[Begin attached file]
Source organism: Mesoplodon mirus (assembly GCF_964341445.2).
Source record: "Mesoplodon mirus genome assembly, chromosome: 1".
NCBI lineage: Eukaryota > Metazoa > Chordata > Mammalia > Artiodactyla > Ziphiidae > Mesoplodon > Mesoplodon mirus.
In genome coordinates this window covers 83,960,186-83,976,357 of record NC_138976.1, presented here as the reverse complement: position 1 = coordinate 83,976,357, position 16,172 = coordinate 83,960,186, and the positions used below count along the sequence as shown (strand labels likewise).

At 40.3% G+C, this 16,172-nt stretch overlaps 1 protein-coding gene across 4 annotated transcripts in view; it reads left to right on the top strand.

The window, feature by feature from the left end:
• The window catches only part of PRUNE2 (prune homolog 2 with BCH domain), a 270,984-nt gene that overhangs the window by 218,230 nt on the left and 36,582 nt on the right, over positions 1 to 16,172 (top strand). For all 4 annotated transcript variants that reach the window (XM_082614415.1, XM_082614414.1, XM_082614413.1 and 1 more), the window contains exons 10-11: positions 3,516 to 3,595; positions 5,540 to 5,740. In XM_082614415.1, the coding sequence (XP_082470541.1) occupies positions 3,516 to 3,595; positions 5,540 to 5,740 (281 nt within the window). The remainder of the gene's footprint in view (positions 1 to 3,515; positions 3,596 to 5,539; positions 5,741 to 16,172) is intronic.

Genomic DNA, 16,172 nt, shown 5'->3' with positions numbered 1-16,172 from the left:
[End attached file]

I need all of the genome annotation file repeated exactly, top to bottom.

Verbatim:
Source organism: Mesoplodon mirus (assembly GCF_964341445.2).
Source record: "Mesoplodon mirus genome assembly, chromosome: 1".
NCBI lineage: Eukaryota > Metazoa > Chordata > Mammalia > Artiodactyla > Ziphiidae > Mesoplodon > Mesoplodon mirus.
In genome coordinates this window covers 83,960,186-83,976,357 of record NC_138976.1, presented here as the reverse complement: position 1 = coordinate 83,976,357, position 16,172 = coordinate 83,960,186, and the positions used below count along the sequence as shown (strand labels likewise).

At 40.3% G+C, this 16,172-nt stretch overlaps 1 protein-coding gene across 4 annotated transcripts in view; it reads left to right on the top strand.

The window, feature by feature from the left end:
• The window catches only part of PRUNE2 (prune homolog 2 with BCH domain), a 270,984-nt gene that overhangs the window by 218,230 nt on the left and 36,582 nt on the right, over positions 1 to 16,172 (top strand). For all 4 annotated transcript variants that reach the window (XM_082614415.1, XM_082614414.1, XM_082614413.1 and 1 more), the window contains exons 10-11: positions 3,516 to 3,595; positions 5,540 to 5,740. In XM_082614415.1, the coding sequence (XP_082470541.1) occupies positions 3,516 to 3,595; positions 5,540 to 5,740 (281 nt within the window). The remainder of the gene's footprint in view (positions 1 to 3,515; positions 3,596 to 5,539; positions 5,741 to 16,172) is intronic.

Genomic DNA, 16,172 nt, shown 5'->3' with positions numbered 1-16,172 from the left: